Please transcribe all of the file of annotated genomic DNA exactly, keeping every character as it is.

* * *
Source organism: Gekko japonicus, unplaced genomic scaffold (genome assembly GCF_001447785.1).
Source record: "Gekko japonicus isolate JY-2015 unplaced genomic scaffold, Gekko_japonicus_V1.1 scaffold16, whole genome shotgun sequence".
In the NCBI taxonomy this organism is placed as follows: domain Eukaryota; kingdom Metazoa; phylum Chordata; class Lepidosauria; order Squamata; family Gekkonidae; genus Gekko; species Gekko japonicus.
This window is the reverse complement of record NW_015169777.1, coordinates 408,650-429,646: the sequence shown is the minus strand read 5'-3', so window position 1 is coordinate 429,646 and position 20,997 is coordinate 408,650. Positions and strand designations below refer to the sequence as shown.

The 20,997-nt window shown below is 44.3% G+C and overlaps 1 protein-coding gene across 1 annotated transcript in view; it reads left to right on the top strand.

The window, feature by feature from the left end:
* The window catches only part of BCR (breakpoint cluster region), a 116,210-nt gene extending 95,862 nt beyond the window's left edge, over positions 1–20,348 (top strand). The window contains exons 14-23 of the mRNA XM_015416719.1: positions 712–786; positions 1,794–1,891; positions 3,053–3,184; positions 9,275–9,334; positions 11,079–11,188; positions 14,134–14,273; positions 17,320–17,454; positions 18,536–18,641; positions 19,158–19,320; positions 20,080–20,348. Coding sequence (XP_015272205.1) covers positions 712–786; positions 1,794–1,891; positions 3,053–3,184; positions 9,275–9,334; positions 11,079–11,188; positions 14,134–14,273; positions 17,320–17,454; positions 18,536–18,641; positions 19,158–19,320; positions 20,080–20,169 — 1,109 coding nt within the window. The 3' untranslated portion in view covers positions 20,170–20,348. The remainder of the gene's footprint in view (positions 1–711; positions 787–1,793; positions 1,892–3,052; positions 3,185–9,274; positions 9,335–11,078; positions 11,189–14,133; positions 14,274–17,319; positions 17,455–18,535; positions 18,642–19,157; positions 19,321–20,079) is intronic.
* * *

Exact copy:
Source organism: Gekko japonicus, unplaced genomic scaffold (genome assembly GCF_001447785.1).
Source record: "Gekko japonicus isolate JY-2015 unplaced genomic scaffold, Gekko_japonicus_V1.1 scaffold16, whole genome shotgun sequence".
In the NCBI taxonomy this organism is placed as follows: domain Eukaryota; kingdom Metazoa; phylum Chordata; class Lepidosauria; order Squamata; family Gekkonidae; genus Gekko; species Gekko japonicus.
This window is the reverse complement of record NW_015169777.1, coordinates 408,650-429,646: the sequence shown is the minus strand read 5'-3', so window position 1 is coordinate 429,646 and position 20,997 is coordinate 408,650. Positions and strand designations below refer to the sequence as shown.

The 20,997-nt window shown below is 44.3% G+C and overlaps 1 protein-coding gene across 1 annotated transcript in view; it reads left to right on the top strand.

The window, feature by feature from the left end:
* The window catches only part of BCR (breakpoint cluster region), a 116,210-nt gene extending 95,862 nt beyond the window's left edge, over positions 1–20,348 (top strand). The window contains exons 14-23 of the mRNA XM_015416719.1: positions 712–786; positions 1,794–1,891; positions 3,053–3,184; positions 9,275–9,334; positions 11,079–11,188; positions 14,134–14,273; positions 17,320–17,454; positions 18,536–18,641; positions 19,158–19,320; positions 20,080–20,348. Coding sequence (XP_015272205.1) covers positions 712–786; positions 1,794–1,891; positions 3,053–3,184; positions 9,275–9,334; positions 11,079–11,188; positions 14,134–14,273; positions 17,320–17,454; positions 18,536–18,641; positions 19,158–19,320; positions 20,080–20,169 — 1,109 coding nt within the window. The 3' untranslated portion in view covers positions 20,170–20,348. The remainder of the gene's footprint in view (positions 1–711; positions 787–1,793; positions 1,892–3,052; positions 3,185–9,274; positions 9,335–11,078; positions 11,189–14,133; positions 14,274–17,319; positions 17,455–18,535; positions 18,642–19,157; positions 19,321–20,079) is intronic.